The pastime in question was a game called Dungeons and Dragons, and it had been created by a man named Gary Gygax. Thanks to Gary’s creation, myself and millions of other nerds learned (among many other, more esoteric things) the power that comes from shared experiences. Creating (and sometimes destroying) worlds which fellow hobbyists could share helped build and maintain a sense of wonder and an appreciation for history, literature, art, and mathematics- for me, at least.

Throughout the 1970s and into the early 80s, my friends and I explored fictional catacombs, fought dread creatures from other dimensions, looted tombs, built cities, and developed our own personalities while pretending to be someone (or something) else. In addition to giving us nerds something to do on weekends, Dungeons and Dragons helped sustain my relationships with my friends from High School- up to and including today.

Nerds  Nerds II

Despite the widespread condemnation of the game by hysterical fundamentalists, Gary Gygax’ creation continued to excite wonder and joy among its players for more than three decades.

Sadly, Gary Gygax failed his last saving throw today. He died at the age of 69. In his memory, I will now perform a Critical Morale Failure check on myself.

Let’s see. I suppose I could be classified as a semi-intelligent monster … loyalty base adjustment for length of service … penalty for leader slain … roll d20 … I need a 16 … crap!

Run awa-a-a-a-a-a-a-a-ay!

Farewell, Gary. The world is a much poorer place without you. To quote another of your fans, “Thank you for giving the world something totally worthless but incredibly meaningful.”

Current status: Bummed

Current music: The Memory of Trees by Enya





Let ’em Eat Cake

2 03 2008

I just read a brief article citing the high costs of grain as the reason the US will be severely cutting back on food aid to starving countries. This brings up some fundamental questions about two subjects near and dear to the Professional Panty-Wetting Class in this country.

First, how much of the world’s population would starve if not for free food from the US? According to the US Department of Agriculture, the United States is projected to spend $101 Billion on food aid to the rest of the world in 2008. Assuming I’m doing my sums correctly, that means we are spending nearly twice as much money on free food than the UK spends on its military (source: CIA World Factbook). We give away more food than the entire GDP of Ethiopia. How many people are starving around the world, and why are we the only ones trying to do anything about it? To Hell with being “the world’s policeman”, why are we the world’s food bank?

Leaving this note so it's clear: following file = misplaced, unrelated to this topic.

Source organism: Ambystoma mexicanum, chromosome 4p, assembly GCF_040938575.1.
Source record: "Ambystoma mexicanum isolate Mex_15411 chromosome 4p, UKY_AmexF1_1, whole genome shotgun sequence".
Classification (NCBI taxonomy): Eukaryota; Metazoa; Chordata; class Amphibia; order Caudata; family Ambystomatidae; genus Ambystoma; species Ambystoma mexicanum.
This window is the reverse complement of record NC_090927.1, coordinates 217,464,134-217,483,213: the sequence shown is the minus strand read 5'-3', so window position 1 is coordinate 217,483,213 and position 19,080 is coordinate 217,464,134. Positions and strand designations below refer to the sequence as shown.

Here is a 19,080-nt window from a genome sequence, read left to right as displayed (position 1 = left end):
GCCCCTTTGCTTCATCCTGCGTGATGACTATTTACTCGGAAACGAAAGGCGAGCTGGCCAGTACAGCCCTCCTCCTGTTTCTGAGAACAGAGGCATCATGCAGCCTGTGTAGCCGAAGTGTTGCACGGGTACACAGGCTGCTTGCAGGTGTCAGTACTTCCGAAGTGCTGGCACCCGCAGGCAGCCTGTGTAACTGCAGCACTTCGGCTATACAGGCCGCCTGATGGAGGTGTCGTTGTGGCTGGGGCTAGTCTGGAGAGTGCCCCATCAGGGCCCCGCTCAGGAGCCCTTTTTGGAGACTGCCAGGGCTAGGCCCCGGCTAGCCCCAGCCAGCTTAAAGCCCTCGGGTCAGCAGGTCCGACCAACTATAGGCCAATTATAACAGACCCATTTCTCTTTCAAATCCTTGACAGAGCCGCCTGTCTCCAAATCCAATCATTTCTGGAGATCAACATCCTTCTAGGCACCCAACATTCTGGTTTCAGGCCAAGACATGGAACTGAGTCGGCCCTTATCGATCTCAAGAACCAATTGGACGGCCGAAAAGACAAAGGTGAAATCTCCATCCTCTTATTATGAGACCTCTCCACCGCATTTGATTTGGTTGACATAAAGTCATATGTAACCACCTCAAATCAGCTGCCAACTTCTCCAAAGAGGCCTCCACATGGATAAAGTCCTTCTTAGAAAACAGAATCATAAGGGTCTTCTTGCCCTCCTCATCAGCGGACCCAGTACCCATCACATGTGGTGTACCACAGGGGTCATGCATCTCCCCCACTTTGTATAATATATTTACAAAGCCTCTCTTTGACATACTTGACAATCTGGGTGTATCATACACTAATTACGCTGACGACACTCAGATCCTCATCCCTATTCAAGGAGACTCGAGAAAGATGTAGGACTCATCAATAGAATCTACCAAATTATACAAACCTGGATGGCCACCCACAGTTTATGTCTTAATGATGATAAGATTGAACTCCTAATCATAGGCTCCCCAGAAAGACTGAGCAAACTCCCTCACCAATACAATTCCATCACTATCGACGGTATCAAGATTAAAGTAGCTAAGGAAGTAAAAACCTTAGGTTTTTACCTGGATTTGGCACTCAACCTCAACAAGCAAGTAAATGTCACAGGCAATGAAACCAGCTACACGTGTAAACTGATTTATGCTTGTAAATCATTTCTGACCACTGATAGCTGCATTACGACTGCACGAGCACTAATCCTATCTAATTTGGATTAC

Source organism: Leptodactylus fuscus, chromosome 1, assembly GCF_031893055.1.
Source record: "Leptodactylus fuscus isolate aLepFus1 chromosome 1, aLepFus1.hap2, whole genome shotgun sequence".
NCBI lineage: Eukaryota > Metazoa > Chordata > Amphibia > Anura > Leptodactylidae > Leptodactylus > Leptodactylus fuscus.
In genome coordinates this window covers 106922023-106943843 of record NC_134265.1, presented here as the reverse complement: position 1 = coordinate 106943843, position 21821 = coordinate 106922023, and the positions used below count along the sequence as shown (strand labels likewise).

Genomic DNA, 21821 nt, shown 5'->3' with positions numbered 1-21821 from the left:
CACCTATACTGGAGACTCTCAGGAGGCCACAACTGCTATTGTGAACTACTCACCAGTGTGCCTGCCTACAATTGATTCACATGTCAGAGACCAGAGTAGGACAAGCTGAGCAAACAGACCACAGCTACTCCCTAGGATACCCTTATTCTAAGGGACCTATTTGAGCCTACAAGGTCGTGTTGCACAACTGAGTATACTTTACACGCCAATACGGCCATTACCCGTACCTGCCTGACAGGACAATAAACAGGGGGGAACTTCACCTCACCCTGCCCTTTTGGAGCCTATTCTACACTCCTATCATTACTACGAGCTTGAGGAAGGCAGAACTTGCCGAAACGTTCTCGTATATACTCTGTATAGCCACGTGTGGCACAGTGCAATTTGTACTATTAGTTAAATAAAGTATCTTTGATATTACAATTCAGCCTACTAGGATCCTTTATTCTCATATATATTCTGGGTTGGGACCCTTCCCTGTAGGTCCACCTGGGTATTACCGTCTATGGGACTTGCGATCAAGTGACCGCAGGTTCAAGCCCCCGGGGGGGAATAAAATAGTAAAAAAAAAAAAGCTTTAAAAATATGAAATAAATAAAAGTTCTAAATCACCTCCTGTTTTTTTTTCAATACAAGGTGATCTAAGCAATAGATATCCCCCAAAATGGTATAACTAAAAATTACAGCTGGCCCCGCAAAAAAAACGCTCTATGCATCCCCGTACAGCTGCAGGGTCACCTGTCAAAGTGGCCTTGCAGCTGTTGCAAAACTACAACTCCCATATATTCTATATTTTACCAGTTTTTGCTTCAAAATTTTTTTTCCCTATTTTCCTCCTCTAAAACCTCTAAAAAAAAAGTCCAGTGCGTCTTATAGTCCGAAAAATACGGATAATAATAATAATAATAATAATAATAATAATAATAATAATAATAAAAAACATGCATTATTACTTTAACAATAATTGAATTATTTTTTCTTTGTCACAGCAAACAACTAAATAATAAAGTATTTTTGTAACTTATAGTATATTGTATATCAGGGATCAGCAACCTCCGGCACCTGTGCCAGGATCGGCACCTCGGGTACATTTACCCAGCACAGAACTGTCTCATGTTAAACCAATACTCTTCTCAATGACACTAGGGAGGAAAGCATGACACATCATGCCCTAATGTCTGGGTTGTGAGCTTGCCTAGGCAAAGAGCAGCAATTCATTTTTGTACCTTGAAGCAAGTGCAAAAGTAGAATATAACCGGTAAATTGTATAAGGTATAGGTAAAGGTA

Americans are historically and traditionally the biggest soft touches on the planet. We give more as individuals than every other country combined. Our government gives more than the rest of the world. We can afford it, and many Americans feel enough of a connection with their fellow humans that we don’t begrudge them our surplus food and money. This widespread willingness to help others is not unique to Americans, of course, but Americans are far and away the biggest donors in the world.

Getting back to my original point, American food aid seems to be the difference between survival and starvation for millions of people worldwide. For some reason, this fact is never mentioned by the people P.J. O’Rourke describes as “the Perennially Indignant”. These people seem to believe that America can do no right, and any American influence on other countries is invariably evil. Fine. Let’s stop sending out the millions of tonnes of grain to starving people around the world. This will make the prices of those grains drop (supply and demand, you know), and millions of people will die of starvation and diseases associated with malnutrition all over the world, but at least they’ll be free of association with Evil America . The Perennially Indignant probably wouldn’t like that, either. I suppose there’s no pleasing some people.